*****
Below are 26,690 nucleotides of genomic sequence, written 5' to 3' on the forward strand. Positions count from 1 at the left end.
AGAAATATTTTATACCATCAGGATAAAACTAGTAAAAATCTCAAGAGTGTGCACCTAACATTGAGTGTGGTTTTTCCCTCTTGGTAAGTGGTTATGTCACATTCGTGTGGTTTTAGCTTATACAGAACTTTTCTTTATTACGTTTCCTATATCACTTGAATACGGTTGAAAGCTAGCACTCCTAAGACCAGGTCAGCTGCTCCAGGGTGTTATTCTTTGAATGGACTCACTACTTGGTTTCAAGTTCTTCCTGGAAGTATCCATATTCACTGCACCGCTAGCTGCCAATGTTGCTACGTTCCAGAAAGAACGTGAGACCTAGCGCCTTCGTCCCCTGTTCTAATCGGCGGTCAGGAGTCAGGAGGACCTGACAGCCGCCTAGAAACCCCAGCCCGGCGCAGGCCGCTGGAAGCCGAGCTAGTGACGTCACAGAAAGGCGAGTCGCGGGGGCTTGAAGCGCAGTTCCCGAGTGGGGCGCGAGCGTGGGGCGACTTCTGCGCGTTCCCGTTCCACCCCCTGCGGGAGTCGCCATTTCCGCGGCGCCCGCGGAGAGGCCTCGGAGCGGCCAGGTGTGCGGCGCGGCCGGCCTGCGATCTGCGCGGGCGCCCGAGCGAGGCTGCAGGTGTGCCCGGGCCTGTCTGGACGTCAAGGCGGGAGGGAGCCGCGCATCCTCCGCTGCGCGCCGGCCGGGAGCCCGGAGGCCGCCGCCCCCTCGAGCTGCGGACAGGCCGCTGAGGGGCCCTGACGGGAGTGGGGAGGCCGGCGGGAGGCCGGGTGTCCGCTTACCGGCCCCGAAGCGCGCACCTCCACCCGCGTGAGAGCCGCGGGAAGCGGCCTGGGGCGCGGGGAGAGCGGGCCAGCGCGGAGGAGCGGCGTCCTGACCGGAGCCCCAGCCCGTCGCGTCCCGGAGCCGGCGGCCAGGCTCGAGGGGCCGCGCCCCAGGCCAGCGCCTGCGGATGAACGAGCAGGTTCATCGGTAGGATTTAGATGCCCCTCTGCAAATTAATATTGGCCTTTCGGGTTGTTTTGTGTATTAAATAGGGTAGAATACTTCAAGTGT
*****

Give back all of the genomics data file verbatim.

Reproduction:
Below are 26,690 nucleotides of genomic sequence, written 5' to 3' on the forward strand. Positions count from 1 at the left end.
AGAAATATTTTATACCATCAGGATAAAACTAGTAAAAATCTCAAGAGTGTGCACCTAACATTGAGTGTGGTTTTTCCCTCTTGGTAAGTGGTTATGTCACATTCGTGTGGTTTTAGCTTATACAGAACTTTTCTTTATTACGTTTCCTATATCACTTGAATACGGTTGAAAGCTAGCACTCCTAAGACCAGGTCAGCTGCTCCAGGGTGTTATTCTTTGAATGGACTCACTACTTGGTTTCAAGTTCTTCCTGGAAGTATCCATATTCACTGCACCGCTAGCTGCCAATGTTGCTACGTTCCAGAAAGAACGTGAGACCTAGCGCCTTCGTCCCCTGTTCTAATCGGCGGTCAGGAGTCAGGAGGACCTGACAGCCGCCTAGAAACCCCAGCCCGGCGCAGGCCGCTGGAAGCCGAGCTAGTGACGTCACAGAAAGGCGAGTCGCGGGGGCTTGAAGCGCAGTTCCCGAGTGGGGCGCGAGCGTGGGGCGACTTCTGCGCGTTCCCGTTCCACCCCCTGCGGGAGTCGCCATTTCCGCGGCGCCCGCGGAGAGGCCTCGGAGCGGCCAGGTGTGCGGCGCGGCCGGCCTGCGATCTGCGCGGGCGCCCGAGCGAGGCTGCAGGTGTGCCCGGGCCTGTCTGGACGTCAAGGCGGGAGGGAGCCGCGCATCCTCCGCTGCGCGCCGGCCGGGAGCCCGGAGGCCGCCGCCCCCTCGAGCTGCGGACAGGCCGCTGAGGGGCCCTGACGGGAGTGGGGAGGCCGGCGGGAGGCCGGGTGTCCGCTTACCGGCCCCGAAGCGCGCACCTCCACCCGCGTGAGAGCCGCGGGAAGCGGCCTGGGGCGCGGGGAGAGCGGGCCAGCGCGGAGGAGCGGCGTCCTGACCGGAGCCCCAGCCCGTCGCGTCCCGGAGCCGGCGGCCAGGCTCGAGGGGCCGCGCCCCAGGCCAGCGCCTGCGGATGAACGAGCAGGTTCATCGGTAGGATTTAGATGCCCCTCTGCAAATTAATATTGGCCTTTCGGGTTGTTTTGTGTATTAAATAGGGTAGAATACTTCAAGTGT